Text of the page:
Tuesday, June 30, 2009
Monday, June 22, 2009
Friday, June 12, 2009
It was misty, moisty, and magical up in the clouds.
Tuesday, June 9, 2009
I was out on the patio the other day, checking vegetable starts and ‘outdoor tasking’ when Daniel launched into an explanation of a flawed proof for evolution, sighting a 1953 experiment conducted by a man named Stanley Miller. The information he was spontaneously sharing came from the book, It Couldn’t Just Happen, that he read this year for his Classical Conversations Rhetoric class. Although first published in 1987, this book remains an excellent resource for opening and maintaining a conversation about origins. For Daniel, some of these conversations took place during his Classical Conversations Rhetoric class, and it is for honest conversations about fundamental topics, such as origins, that I have maintained a deep interest and desire to see our kids schooled outside of the public education system.
I was a public educator prior to ‘retiring’ in 1998 to manage our home, raise, and school our two kids. I spent 11 years in the classroom teaching 1st and 2nd graders. Those years were busy, demanding, and stressful, and while I was ready to hang up my stick of chalk when the opportunity came to do so, those years were also full of sweetness and I had the privilege of working alongside some very well intended, loving, serving colleagues, many of whom were also Christians. Still, as our own two kids approached school age, the public school system wasn’t an option in my mind. Large class sizes, my children’s maturity issues, etc. were all part of my concerns but, ultimately, the heart of the issue of educating our children has been an issue of world view.
In September, Daniel had to write a science report on ‘amoebas’ for his Classical Conversations Biology class. Each week, the students in the middle school class, Challenge A, research a topic, write about the topic, hand draw an illustration, write a bibliography, and present all of these to their cohort (classmates). A quick check of our home library afforded very little information on ‘amoebas’, but we did have one book, John Holzmann’s (of Sonlight Curriculum) Biology. Excellent. Now, as the assignment required two or more references, we needed another book. I stopped at St. Vincent de Paul, ‘O Excellent Supplier Of So Many Of Our Books’, and grabbed a middle school biology textbook. $2.50 (which was less than my library fine). There was a whole section in this book on amoebas, complete with illustrations. As Daniel and I read over the section, however, we found that the information was so laced with evolutionary information that it seemed to be more like a tool of evolutionist indoctrination than an honest study of one-celled creatures. Ultimately, I recycled the book (in the ‘blue bin’, choosing not to regift the book to St. Vinnie’s), and discussed with Daniel how one of my frustrations with the school system is that materials, such as this book, are used to teach core subjects, and that the information is dedicated to a theory of origins that is taught authoritatively rather than acknowledging the status of ‘theory’. There are no disclaimers such as, ‘Some scientists believe.....’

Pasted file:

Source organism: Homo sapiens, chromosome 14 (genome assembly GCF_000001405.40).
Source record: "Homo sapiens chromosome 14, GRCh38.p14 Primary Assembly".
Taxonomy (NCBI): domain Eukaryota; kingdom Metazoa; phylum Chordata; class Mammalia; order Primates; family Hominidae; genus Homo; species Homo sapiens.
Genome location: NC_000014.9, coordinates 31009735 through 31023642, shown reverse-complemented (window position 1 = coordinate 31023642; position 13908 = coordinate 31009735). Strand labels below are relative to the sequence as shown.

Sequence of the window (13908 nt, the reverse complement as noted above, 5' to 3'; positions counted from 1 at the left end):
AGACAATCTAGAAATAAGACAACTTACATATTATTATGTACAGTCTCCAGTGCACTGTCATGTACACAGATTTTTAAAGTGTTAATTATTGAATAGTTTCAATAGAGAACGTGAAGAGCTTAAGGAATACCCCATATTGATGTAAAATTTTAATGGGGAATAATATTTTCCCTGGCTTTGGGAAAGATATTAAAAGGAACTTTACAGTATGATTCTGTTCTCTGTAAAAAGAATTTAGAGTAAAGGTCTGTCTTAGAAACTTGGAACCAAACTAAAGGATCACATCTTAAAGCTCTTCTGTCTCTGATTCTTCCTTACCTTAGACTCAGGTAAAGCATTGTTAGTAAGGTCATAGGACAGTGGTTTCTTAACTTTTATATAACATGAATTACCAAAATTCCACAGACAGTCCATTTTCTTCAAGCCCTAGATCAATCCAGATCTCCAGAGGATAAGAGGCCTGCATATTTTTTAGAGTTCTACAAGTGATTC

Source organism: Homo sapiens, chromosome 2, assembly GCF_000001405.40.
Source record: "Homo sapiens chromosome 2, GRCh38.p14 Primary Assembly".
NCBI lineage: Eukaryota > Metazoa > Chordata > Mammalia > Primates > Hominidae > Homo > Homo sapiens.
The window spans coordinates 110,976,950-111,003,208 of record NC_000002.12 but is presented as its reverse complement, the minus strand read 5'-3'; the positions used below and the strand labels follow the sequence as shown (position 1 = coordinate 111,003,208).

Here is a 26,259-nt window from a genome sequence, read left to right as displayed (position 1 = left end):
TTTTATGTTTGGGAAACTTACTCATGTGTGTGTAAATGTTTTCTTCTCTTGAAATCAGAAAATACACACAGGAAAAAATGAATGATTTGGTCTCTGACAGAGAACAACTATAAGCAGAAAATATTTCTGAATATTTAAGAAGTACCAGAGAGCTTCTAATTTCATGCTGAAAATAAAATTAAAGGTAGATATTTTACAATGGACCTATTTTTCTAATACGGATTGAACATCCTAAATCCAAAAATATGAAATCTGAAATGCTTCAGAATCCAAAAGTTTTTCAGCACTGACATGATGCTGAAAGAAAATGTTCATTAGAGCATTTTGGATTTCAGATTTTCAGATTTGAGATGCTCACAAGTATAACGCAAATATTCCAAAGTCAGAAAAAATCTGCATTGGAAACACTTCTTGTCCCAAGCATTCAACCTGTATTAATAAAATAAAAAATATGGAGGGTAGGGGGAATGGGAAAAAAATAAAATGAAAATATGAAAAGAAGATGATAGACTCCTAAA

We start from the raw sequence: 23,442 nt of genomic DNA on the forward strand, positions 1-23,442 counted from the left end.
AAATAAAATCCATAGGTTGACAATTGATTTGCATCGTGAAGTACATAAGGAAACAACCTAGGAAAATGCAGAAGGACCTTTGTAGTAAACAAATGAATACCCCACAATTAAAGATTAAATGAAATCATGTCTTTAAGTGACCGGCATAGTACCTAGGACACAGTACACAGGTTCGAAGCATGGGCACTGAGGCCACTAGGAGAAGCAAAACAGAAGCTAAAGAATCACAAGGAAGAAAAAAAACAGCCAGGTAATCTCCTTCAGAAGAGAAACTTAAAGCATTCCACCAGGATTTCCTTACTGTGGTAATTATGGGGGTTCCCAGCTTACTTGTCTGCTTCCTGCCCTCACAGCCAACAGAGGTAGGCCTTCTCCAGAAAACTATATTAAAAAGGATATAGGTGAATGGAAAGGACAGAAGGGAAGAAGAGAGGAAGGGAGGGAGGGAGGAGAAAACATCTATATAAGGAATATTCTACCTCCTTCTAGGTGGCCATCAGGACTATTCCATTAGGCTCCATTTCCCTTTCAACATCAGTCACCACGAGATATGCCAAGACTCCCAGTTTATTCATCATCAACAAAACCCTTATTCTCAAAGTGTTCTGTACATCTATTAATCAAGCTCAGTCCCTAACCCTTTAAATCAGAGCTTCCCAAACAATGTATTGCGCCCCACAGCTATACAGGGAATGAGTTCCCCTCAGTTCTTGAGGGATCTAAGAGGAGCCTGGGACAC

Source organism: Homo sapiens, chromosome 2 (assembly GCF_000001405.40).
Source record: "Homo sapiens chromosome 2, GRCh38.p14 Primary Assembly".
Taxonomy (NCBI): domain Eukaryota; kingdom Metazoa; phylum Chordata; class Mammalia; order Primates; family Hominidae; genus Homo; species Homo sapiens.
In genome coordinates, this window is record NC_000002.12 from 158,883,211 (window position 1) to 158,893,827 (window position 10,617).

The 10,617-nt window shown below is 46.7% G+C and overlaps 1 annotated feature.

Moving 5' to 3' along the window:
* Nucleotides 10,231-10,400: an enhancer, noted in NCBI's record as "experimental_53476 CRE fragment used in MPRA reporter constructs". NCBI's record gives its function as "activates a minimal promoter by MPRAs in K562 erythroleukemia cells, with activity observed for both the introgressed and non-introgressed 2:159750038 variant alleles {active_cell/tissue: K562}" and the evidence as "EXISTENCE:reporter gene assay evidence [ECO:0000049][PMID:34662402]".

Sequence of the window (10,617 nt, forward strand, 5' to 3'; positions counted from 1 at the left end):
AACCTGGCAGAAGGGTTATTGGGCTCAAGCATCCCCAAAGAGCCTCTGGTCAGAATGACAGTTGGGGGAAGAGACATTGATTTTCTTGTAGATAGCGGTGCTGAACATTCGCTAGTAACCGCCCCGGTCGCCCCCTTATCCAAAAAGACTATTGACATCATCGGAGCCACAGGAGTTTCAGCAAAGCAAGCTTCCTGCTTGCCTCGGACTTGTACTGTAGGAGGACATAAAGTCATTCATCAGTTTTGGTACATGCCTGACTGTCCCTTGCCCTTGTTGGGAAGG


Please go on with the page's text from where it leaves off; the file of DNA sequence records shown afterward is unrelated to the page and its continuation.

Families have different reasons for choosing home education or home based education, and I have gleaned some great encouragement and wisdom on the subject from many sources, including an article written by Ron Julian of the McKenzie Study Center and Gutenberg College. (Read it for yourself here.) Written in 1993, seven years prior to our own foray into the waters of home education, the issues of shepherding our children’s hearts through their education rings true today. Home education was a growing movement in 1993, and the heart of the matter remains the same today.
For our family, joining Classical Conversations has been an unexpected mercy in our home education journey. It has been a financial sacrifice for us, but it has been well worth the cost. Granted, we could have combed through the book It Couldn’t Just Happen on our own, but the opportunity to discuss the information in a tutor-guided session with several other students has been valuable. Weekly accountability to get the readings done has kept Daniel on track. Daniel, who doesn’t *love* to read, loved this book and I am grateful that he had the opportunity to look at some of the arguments that evolutionists claim support their theory and to explore the huge, gaping holes in those very claims. Several months after reading about Stanley Miller’s 1953 experiment, Daniel is still chewing on the information. Home education has given us the opportunity to look at the holes in what our society, education system, and culture claim to be true in fundamental topics such as origins, and I am thankful.